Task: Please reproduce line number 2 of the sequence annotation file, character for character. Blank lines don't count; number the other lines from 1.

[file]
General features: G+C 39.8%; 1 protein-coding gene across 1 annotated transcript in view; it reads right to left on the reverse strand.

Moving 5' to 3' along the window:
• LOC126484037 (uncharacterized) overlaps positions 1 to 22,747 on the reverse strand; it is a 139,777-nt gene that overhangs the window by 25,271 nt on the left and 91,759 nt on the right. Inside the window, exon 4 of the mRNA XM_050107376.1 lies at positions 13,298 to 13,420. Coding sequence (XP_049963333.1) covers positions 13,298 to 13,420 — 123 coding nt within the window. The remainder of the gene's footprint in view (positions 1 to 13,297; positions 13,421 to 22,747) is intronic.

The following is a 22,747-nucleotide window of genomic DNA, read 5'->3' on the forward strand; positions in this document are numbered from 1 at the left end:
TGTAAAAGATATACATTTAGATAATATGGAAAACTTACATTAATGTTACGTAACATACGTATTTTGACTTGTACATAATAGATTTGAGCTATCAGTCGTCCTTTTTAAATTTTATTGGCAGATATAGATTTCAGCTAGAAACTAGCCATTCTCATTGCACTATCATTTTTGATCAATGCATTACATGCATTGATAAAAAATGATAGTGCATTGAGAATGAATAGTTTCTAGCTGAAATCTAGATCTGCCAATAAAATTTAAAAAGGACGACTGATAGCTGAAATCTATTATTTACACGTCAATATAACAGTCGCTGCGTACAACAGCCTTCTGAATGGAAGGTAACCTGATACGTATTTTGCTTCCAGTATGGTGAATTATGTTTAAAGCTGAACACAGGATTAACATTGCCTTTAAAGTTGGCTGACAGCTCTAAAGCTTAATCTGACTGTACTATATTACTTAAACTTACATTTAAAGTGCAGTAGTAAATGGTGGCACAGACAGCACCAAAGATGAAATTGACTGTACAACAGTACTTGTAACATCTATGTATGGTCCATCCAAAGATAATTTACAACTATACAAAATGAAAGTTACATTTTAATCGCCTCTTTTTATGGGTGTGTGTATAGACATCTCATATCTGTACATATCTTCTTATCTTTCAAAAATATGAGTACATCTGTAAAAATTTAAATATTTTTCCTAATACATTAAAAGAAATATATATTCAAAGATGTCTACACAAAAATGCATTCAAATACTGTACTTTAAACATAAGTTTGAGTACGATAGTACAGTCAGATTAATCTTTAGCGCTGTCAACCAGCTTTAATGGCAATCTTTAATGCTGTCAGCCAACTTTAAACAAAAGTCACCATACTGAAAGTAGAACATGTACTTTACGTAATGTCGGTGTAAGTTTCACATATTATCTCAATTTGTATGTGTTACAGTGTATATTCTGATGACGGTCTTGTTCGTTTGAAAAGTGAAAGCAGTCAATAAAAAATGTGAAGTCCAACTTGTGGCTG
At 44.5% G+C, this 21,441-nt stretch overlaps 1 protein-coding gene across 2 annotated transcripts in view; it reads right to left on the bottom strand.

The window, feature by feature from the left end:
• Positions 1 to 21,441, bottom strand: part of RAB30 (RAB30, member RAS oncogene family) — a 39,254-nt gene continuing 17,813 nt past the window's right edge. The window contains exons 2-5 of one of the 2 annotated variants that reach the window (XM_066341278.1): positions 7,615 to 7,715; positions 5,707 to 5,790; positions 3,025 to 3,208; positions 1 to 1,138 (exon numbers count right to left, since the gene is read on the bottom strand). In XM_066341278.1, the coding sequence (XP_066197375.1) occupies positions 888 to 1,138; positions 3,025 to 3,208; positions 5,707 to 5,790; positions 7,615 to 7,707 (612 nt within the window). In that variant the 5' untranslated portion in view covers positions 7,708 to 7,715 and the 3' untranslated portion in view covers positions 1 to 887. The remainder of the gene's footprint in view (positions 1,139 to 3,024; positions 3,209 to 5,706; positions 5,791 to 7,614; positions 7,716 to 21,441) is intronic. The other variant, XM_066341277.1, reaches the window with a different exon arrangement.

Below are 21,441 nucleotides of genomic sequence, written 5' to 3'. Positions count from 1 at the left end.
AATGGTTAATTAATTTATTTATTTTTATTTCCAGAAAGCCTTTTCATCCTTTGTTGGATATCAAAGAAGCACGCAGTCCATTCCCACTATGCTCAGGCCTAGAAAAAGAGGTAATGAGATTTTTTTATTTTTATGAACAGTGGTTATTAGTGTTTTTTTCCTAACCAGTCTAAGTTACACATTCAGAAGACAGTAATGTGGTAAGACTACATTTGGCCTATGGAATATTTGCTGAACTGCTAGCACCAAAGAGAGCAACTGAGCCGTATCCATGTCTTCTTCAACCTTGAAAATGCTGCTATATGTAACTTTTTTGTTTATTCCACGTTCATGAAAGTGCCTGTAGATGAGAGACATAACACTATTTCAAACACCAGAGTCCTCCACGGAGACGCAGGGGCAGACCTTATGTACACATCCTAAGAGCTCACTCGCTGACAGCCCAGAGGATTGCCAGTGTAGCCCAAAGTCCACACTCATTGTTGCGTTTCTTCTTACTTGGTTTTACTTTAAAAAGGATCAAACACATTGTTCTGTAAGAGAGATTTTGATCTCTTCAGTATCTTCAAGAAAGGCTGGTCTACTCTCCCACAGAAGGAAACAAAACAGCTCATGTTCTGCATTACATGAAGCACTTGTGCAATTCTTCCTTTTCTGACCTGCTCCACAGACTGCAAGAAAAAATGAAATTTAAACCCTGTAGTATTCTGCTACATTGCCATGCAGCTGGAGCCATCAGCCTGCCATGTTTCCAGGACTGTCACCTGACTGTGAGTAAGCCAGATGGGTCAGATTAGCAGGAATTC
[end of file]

Moving 5' to 3' along the window: